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Olympus C-4000 Zoom

Olympus introduces a top-of-the-line four-megapixel model with superb *configurability* great image quality, and an impressively low price.

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Page 3:Design

Review First Posted: 8/27/2002


Continuing the familiar Olympus Camedia C-Series design, the C-4000 Zoom's outward appearance is very similar to previous "C" models. Size and shape are somewhere between a traditional 35mm film point & shoot and a compact SLR, measuring 4.3 x 3.0 x 2.6 inches (109.5 x 76.5 x 66.5 millimeters). The C-4000 is just slightly lighter than the previous C-4040 Zoom model, at 10.1 ounces (290 grams), with a body design that combines structural plastic and aluminum decorative panels. A two-toned silver camera body sets the C-4000 Zoom apart from other members of the C series, though control layout is much the same.

Just like previous C-Series digicams, the C-4000 Zoom looks and feels very much like a small film-based SLR camera, substantial enough for a good hold (due to the large hand grip on the right side of the camera), but small enough to slide into a large purse or coat pocket when you're done shooting. A comfortably wide neck strap comes with the camera, enabling you to keep the C-4000 out and ready to shoot on a moment's notice.

The telescoping lens extends approximately 1.75 inches beyond the front of the camera body when powered on in either Still Shooting (Record) or Movie capture modes. A body flange projects about 3/4 of an inch from the camera's front panel, just slightly further than does the hand grip. When the camera is powered on, the lens telescopes out an additional inch beyond the body flange , retracting again when the camera is switched off. The lens is protected by a spring-lock, removable plastic lens cap that can be tethered to the camera with an included strap.

From the front of the camera, the edge of the zoom lever (upper left corner) is visible, as well as the flash, self-timer alert light, and viewfinder window. The inside lip of the exterior lens barrel has a set of 41mm filter threads that accepts a lens adapter tube for attaching auxiliary lenses to the camera. (It doesn't seem to be mentioned in the manual, but these threads accept Olympus' standard CLA-1 filter thread adapter, which has been available since the inception of the C-series.)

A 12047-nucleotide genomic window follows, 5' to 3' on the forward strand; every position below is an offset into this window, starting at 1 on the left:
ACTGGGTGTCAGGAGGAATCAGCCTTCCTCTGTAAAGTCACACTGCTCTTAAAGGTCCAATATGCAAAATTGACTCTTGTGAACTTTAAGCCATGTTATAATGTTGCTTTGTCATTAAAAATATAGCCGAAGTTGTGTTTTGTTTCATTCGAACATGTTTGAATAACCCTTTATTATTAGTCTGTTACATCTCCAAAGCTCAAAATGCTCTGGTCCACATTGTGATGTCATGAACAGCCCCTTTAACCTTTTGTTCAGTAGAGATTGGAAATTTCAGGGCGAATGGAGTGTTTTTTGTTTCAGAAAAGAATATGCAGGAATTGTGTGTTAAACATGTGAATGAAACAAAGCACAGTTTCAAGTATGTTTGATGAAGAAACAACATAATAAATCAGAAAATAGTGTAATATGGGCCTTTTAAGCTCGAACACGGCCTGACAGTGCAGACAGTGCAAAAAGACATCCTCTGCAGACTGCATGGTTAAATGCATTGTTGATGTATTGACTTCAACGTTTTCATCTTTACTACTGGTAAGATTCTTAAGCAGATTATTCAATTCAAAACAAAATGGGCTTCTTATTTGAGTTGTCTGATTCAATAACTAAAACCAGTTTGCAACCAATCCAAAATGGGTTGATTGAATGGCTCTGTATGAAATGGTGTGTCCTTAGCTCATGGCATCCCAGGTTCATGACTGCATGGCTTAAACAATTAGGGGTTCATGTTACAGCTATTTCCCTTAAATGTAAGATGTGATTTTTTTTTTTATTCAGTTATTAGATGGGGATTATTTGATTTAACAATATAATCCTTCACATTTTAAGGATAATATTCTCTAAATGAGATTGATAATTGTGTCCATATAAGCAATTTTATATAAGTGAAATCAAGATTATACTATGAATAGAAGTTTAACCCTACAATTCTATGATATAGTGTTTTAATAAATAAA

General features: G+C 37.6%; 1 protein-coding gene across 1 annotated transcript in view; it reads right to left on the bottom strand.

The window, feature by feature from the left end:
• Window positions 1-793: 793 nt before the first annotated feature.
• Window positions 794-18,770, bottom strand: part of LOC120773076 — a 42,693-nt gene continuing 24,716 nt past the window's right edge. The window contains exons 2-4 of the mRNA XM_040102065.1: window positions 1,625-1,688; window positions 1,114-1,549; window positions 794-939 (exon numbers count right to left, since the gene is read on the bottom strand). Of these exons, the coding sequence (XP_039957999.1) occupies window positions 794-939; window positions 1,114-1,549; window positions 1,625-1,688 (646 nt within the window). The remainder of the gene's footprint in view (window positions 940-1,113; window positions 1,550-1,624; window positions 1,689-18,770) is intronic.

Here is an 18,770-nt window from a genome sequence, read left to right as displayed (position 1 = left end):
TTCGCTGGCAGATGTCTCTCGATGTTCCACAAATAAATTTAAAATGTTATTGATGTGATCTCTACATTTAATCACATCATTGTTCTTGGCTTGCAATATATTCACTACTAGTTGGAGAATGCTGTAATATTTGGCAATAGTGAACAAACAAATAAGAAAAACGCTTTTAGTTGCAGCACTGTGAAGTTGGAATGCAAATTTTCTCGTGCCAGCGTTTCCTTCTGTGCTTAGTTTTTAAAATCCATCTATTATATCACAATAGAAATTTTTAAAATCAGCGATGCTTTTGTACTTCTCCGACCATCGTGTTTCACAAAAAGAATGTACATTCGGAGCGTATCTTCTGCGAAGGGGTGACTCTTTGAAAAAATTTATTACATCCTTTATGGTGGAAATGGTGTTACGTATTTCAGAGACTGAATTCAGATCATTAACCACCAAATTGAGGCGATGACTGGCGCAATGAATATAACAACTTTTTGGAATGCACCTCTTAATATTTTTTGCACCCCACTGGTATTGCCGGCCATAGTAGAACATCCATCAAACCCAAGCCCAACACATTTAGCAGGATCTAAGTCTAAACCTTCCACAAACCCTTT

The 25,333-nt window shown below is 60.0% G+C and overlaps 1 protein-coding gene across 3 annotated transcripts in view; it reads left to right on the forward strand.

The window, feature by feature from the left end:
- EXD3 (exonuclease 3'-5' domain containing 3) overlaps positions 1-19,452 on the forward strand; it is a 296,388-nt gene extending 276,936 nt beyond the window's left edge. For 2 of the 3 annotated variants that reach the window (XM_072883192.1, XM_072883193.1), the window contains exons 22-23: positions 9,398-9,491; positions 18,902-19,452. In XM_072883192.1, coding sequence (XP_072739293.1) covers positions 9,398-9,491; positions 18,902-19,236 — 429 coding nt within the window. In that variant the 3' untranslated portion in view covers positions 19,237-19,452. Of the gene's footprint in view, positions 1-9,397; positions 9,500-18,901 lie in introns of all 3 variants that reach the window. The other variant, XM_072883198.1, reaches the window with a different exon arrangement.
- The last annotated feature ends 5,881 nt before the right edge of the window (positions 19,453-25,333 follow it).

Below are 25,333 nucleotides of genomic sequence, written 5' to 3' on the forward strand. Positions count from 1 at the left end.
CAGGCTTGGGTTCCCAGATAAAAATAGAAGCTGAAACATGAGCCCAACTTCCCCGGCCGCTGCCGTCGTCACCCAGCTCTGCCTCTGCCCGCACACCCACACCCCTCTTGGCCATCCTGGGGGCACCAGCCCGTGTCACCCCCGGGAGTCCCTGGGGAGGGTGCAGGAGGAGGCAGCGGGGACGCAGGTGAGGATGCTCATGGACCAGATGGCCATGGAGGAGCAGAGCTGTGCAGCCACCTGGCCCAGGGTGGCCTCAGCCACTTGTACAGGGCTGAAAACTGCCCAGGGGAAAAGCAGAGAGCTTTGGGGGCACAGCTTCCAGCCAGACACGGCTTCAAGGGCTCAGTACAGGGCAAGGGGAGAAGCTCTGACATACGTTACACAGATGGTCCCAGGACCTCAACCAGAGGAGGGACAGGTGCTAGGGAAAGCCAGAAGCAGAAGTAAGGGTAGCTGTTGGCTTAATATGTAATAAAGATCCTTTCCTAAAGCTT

Featuring a similar control layout to other C-Series digicams, the C-4000 Zoom's back panel has all of the control buttons positioned above or to the right of the 1.8-inch LCD color monitor. The four-way Arrow Pad serves multiple functions, and is located above the upper right corner of the display. Just to the left of the Arrow Pad are the Flash / Erase and Spot / Macro buttons, with the latter also playing a role in the C-4000's DPOF print feature. Below the Arrow pad are the OK / Menu, Monitor / Quick View, and Custom buttons, the last of which also serves as the Protect / Rotation button in playback mode. The optical viewfinder in the upper left corner of the camera zooms in and out with the lens, and a pair of LED lamps next to the eyepiece report the camera's status. The SmartMedia memory card slot door is also partially visible on the righthand side of the back panel. A third LED lamp to the left of the compartment door lights whenever the camera accesses the memory card.

The large hand grip, housing both the battery and SmartMedia compartments, makes up the right side of the camera. The grip is sculpted to fit comfortably in your hand, with a subtly recessed finger hold on the front and a dimpled plastic thumb grip on the back. The SmartMedia compartment is covered by a hinged plastic door which opens from the back. Just above the SmartMedia compartment door is a neck strap eyelet, a second one of which is located on the left side of the camera. (I like that the neck strap eyelets are positioned such that the camera hangs level when suspended from them. This makes carrying the camera around your neck much more comfortable.)

Adjacent to the left side neck strap eyelet is the connector compartment cover, a second hinged plastic door that covers the DC-In, Video Out, and USB connector ports. A proprietary five-pin external flash sync connector is set in the lower left corner of the side panel, concealed by a small (and easily lost!) black plastic cover. (Olympus sells an optional accessory cable that adapts this flash connection to a standard PC-sync connector for use with generic flash units.) Diagonally from that is a diopter adjustment control for the optical viewfinder.

The top of the camera holds only the Zoom Lever, Shutter button (surrounded by the Zoom Lever) and Mode dial.

The bottom of the camera holds the battery compartment cover and a plastic screw-mount tripod socket, which is just a little too close to the battery compartment to make battery changes easy when mounted on a tripod. (One way around this is to use the optional AC adapter, or an external battery pack like the Maha NiMH PowerBank when working in the studio or downloading lots of images to your computer.) The tripod socket is also a bit off-center from the lens, making panorama shots with foreground objects more difficult. - The socket is pretty close to the camera's center of gravity though, which makes for less stress on the threads.


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